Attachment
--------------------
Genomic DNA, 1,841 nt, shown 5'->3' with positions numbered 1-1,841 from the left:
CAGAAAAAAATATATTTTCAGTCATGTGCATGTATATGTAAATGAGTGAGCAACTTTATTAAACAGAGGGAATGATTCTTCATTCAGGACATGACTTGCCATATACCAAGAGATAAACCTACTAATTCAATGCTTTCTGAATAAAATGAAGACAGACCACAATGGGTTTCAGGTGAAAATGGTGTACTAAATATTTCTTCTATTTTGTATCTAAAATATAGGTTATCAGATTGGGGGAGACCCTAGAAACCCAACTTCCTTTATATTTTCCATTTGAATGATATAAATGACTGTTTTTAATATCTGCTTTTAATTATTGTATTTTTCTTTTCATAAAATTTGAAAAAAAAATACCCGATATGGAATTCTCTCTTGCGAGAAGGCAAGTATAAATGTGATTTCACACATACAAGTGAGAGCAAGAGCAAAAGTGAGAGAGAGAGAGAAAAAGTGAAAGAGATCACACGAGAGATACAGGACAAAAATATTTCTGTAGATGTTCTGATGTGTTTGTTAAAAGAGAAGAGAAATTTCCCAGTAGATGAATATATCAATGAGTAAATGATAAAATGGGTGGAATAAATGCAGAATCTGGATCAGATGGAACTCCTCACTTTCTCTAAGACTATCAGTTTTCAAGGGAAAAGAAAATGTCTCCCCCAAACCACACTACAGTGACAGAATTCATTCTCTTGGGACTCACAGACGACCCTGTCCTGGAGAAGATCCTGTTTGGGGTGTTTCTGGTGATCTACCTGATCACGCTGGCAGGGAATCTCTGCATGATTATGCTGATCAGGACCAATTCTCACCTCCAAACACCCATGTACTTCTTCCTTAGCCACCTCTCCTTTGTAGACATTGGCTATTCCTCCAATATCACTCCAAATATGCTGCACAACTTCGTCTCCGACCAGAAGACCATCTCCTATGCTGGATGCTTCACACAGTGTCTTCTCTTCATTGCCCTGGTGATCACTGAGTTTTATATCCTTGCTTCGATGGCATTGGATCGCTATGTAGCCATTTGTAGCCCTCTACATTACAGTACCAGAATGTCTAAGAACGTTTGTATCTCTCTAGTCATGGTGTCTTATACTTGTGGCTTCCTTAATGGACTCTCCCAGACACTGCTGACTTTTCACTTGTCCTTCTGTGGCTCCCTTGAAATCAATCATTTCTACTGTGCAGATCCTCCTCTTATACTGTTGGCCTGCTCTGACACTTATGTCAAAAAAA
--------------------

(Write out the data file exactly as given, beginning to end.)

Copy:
Genomic DNA, 1,841 nt, shown 5'->3' with positions numbered 1-1,841 from the left:
CAGAAAAAAATATATTTTCAGTCATGTGCATGTATATGTAAATGAGTGAGCAACTTTATTAAACAGAGGGAATGATTCTTCATTCAGGACATGACTTGCCATATACCAAGAGATAAACCTACTAATTCAATGCTTTCTGAATAAAATGAAGACAGACCACAATGGGTTTCAGGTGAAAATGGTGTACTAAATATTTCTTCTATTTTGTATCTAAAATATAGGTTATCAGATTGGGGGAGACCCTAGAAACCCAACTTCCTTTATATTTTCCATTTGAATGATATAAATGACTGTTTTTAATATCTGCTTTTAATTATTGTATTTTTCTTTTCATAAAATTTGAAAAAAAAATACCCGATATGGAATTCTCTCTTGCGAGAAGGCAAGTATAAATGTGATTTCACACATACAAGTGAGAGCAAGAGCAAAAGTGAGAGAGAGAGAGAAAAAGTGAAAGAGATCACACGAGAGATACAGGACAAAAATATTTCTGTAGATGTTCTGATGTGTTTGTTAAAAGAGAAGAGAAATTTCCCAGTAGATGAATATATCAATGAGTAAATGATAAAATGGGTGGAATAAATGCAGAATCTGGATCAGATGGAACTCCTCACTTTCTCTAAGACTATCAGTTTTCAAGGGAAAAGAAAATGTCTCCCCCAAACCACACTACAGTGACAGAATTCATTCTCTTGGGACTCACAGACGACCCTGTCCTGGAGAAGATCCTGTTTGGGGTGTTTCTGGTGATCTACCTGATCACGCTGGCAGGGAATCTCTGCATGATTATGCTGATCAGGACCAATTCTCACCTCCAAACACCCATGTACTTCTTCCTTAGCCACCTCTCCTTTGTAGACATTGGCTATTCCTCCAATATCACTCCAAATATGCTGCACAACTTCGTCTCCGACCAGAAGACCATCTCCTATGCTGGATGCTTCACACAGTGTCTTCTCTTCATTGCCCTGGTGATCACTGAGTTTTATATCCTTGCTTCGATGGCATTGGATCGCTATGTAGCCATTTGTAGCCCTCTACATTACAGTACCAGAATGTCTAAGAACGTTTGTATCTCTCTAGTCATGGTGTCTTATACTTGTGGCTTCCTTAATGGACTCTCCCAGACACTGCTGACTTTTCACTTGTCCTTCTGTGGCTCCCTTGAAATCAATCATTTCTACTGTGCAGATCCTCCTCTTATACTGTTGGCCTGCTCTGACACTTATGTCAAAAAAA